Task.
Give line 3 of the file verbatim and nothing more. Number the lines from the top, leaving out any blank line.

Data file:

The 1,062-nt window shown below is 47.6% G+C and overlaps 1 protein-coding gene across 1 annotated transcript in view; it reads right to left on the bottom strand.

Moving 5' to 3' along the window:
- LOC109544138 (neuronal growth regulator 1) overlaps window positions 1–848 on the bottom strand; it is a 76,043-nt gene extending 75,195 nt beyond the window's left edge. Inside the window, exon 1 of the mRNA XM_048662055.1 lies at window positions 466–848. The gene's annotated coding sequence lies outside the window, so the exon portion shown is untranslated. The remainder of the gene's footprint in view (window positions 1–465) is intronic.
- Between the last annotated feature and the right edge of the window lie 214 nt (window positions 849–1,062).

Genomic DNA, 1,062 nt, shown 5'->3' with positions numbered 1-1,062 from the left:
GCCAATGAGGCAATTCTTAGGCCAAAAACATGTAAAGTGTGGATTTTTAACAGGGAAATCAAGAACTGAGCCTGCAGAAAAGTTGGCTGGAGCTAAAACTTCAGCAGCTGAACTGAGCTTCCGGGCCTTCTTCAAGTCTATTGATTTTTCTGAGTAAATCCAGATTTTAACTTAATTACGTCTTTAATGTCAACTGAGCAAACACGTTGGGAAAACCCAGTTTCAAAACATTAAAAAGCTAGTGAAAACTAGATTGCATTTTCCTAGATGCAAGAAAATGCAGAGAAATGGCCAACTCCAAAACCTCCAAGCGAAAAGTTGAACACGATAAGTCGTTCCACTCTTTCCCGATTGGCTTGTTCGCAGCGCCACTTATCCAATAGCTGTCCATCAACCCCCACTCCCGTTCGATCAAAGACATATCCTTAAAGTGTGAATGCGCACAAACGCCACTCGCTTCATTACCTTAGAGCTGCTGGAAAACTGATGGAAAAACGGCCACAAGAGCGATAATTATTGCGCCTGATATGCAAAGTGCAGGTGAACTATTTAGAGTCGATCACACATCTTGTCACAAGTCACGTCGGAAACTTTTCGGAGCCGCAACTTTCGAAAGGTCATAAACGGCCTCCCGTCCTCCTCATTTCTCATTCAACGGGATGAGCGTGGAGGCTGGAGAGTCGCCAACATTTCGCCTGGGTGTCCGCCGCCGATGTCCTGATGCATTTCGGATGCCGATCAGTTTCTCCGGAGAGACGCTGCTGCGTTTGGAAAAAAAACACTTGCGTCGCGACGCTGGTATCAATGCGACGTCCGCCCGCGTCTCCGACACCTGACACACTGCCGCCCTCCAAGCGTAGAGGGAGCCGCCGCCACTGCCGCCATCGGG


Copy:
- LOC109544138 (neuronal growth regulator 1) overlaps window positions 1–848 on the bottom strand; it is a 76,043-nt gene extending 75,195 nt beyond the window's left edge. Inside the window, exon 1 of the mRNA XM_048662055.1 lies at window positions 466–848. The gene's annotated coding sequence lies outside the window, so the exon portion shown is untranslated. The remainder of the gene's footprint in view (window positions 1–465) is intronic.